Wherever he ends up, Mejia’s bat will provide plenty of value. As a switch-hitter, Mejia has a good feel for hitting from both sides of the plate with clean and easy swings. He’s a little more advanced from the right side with a touch more pop, but very solid from the left side as well. Mejia remains balanced before the pitch, though there’s some movement, and is able to get the barrel to the ball consistently, generating hard contact to all fields. Bat speed is a plus and Mejia’s swing mechanics are fairly clean as well.
There’s some above-average raw power here, but Mejia doesn’t get a ton of loft out of his swing, leading me to think he’s more a 20-homer guy long-term than 25-30. Don’t expect much, if any, speed from him, but Mejia has the chance to hit for both average and modest power, making him an above-average offensive performer regardless of where his defensive home ends up. We’d all like it to be catcher, but we’ll see.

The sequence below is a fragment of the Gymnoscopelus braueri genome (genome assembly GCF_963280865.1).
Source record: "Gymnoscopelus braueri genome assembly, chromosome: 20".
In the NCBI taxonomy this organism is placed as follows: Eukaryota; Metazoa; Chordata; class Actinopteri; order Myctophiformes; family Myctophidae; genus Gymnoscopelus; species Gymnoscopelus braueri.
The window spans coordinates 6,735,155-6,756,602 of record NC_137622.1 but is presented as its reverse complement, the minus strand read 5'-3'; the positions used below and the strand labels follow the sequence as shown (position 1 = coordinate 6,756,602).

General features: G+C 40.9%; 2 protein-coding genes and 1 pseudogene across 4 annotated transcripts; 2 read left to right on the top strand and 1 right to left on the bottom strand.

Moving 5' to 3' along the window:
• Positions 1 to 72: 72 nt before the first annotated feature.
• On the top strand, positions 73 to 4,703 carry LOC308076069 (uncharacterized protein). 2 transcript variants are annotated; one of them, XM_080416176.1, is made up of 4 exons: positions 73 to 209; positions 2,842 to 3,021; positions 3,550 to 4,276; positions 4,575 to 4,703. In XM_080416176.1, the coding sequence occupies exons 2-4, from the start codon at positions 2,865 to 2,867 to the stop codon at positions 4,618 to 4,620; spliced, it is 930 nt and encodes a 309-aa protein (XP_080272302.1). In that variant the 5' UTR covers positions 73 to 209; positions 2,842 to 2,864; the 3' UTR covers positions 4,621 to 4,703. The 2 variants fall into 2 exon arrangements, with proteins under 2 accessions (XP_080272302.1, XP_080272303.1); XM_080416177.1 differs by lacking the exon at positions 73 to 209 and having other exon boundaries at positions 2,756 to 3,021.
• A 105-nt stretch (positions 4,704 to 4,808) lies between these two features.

6. Luis Urias, 2B/SS, Bats: R, DOB: 6/3/97, ETA 2019 (Debuted in 2018)
2018 Stats (AAA): .296/.398/.380/.778, 30 2B, 8 HR, 2 SB, 12.6 BB%, 20.5 K%,
2018 Stats (MLB): .208/.264/.354/.618, 1 2B, 2 HR, 1 SB, 5.7 BB%, 18.9 K%, 48 AB
Again, I’m one of the low men on the Luis Urias totem pole. Always have been and likely always will be. But that doesn’t mean I don’t like him as a prospect, because I do. You can’t not like a guy with a plus-plus hit tool and exceptional plate coverage. Those contact skills and plate coverage have led to a career .306 average, .397 OBP, 10.7 BB%, and 11.8 K%. In fact, until his stint in the PCL last season, Urias had more walks in his minor career than strikeouts.